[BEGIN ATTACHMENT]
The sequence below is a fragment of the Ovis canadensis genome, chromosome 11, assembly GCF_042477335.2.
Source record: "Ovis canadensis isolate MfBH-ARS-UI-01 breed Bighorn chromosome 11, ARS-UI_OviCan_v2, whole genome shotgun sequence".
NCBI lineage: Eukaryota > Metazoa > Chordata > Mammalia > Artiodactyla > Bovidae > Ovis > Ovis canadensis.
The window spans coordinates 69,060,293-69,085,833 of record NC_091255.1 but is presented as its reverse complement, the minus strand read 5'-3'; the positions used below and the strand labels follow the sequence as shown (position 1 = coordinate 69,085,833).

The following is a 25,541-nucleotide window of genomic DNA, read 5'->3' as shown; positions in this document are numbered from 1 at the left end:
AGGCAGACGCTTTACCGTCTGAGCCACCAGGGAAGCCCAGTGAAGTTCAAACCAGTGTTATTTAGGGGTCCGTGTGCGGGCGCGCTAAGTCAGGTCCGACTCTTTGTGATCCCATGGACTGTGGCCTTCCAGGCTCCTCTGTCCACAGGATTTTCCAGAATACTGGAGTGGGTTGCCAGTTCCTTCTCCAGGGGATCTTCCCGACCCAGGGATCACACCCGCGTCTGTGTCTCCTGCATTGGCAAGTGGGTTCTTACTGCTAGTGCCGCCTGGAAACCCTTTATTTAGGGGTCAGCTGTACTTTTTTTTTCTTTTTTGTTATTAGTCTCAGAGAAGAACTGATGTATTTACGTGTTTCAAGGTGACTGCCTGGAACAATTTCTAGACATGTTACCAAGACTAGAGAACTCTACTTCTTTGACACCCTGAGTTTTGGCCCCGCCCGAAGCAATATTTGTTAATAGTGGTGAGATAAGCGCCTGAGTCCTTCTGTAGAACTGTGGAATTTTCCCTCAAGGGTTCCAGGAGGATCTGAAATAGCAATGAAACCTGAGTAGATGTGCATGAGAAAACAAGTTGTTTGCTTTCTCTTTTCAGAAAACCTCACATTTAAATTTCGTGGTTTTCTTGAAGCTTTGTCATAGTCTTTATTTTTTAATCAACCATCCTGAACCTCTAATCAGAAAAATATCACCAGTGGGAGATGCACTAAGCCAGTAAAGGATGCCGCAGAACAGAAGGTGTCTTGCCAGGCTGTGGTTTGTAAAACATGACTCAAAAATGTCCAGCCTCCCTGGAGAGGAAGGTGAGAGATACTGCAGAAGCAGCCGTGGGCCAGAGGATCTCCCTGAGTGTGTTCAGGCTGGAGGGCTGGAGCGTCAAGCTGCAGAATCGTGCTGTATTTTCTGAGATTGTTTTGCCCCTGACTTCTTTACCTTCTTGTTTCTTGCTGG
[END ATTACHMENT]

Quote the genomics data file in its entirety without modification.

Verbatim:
The sequence below is a fragment of the Ovis canadensis genome, chromosome 11, assembly GCF_042477335.2.
Source record: "Ovis canadensis isolate MfBH-ARS-UI-01 breed Bighorn chromosome 11, ARS-UI_OviCan_v2, whole genome shotgun sequence".
NCBI lineage: Eukaryota > Metazoa > Chordata > Mammalia > Artiodactyla > Bovidae > Ovis > Ovis canadensis.
The window spans coordinates 69,060,293-69,085,833 of record NC_091255.1 but is presented as its reverse complement, the minus strand read 5'-3'; the positions used below and the strand labels follow the sequence as shown (position 1 = coordinate 69,085,833).

The following is a 25,541-nucleotide window of genomic DNA, read 5'->3' as shown; positions in this document are numbered from 1 at the left end:
AGGCAGACGCTTTACCGTCTGAGCCACCAGGGAAGCCCAGTGAAGTTCAAACCAGTGTTATTTAGGGGTCCGTGTGCGGGCGCGCTAAGTCAGGTCCGACTCTTTGTGATCCCATGGACTGTGGCCTTCCAGGCTCCTCTGTCCACAGGATTTTCCAGAATACTGGAGTGGGTTGCCAGTTCCTTCTCCAGGGGATCTTCCCGACCCAGGGATCACACCCGCGTCTGTGTCTCCTGCATTGGCAAGTGGGTTCTTACTGCTAGTGCCGCCTGGAAACCCTTTATTTAGGGGTCAGCTGTACTTTTTTTTTCTTTTTTGTTATTAGTCTCAGAGAAGAACTGATGTATTTACGTGTTTCAAGGTGACTGCCTGGAACAATTTCTAGACATGTTACCAAGACTAGAGAACTCTACTTCTTTGACACCCTGAGTTTTGGCCCCGCCCGAAGCAATATTTGTTAATAGTGGTGAGATAAGCGCCTGAGTCCTTCTGTAGAACTGTGGAATTTTCCCTCAAGGGTTCCAGGAGGATCTGAAATAGCAATGAAACCTGAGTAGATGTGCATGAGAAAACAAGTTGTTTGCTTTCTCTTTTCAGAAAACCTCACATTTAAATTTCGTGGTTTTCTTGAAGCTTTGTCATAGTCTTTATTTTTTAATCAACCATCCTGAACCTCTAATCAGAAAAATATCACCAGTGGGAGATGCACTAAGCCAGTAAAGGATGCCGCAGAACAGAAGGTGTCTTGCCAGGCTGTGGTTTGTAAAACATGACTCAAAAATGTCCAGCCTCCCTGGAGAGGAAGGTGAGAGATACTGCAGAAGCAGCCGTGGGCCAGAGGATCTCCCTGAGTGTGTTCAGGCTGGAGGGCTGGAGCGTCAAGCTGCAGAATCGTGCTGTATTTTCTGAGATTGTTTTGCCCCTGACTTCTTTACCTTCTTGTTTCTTGCTGG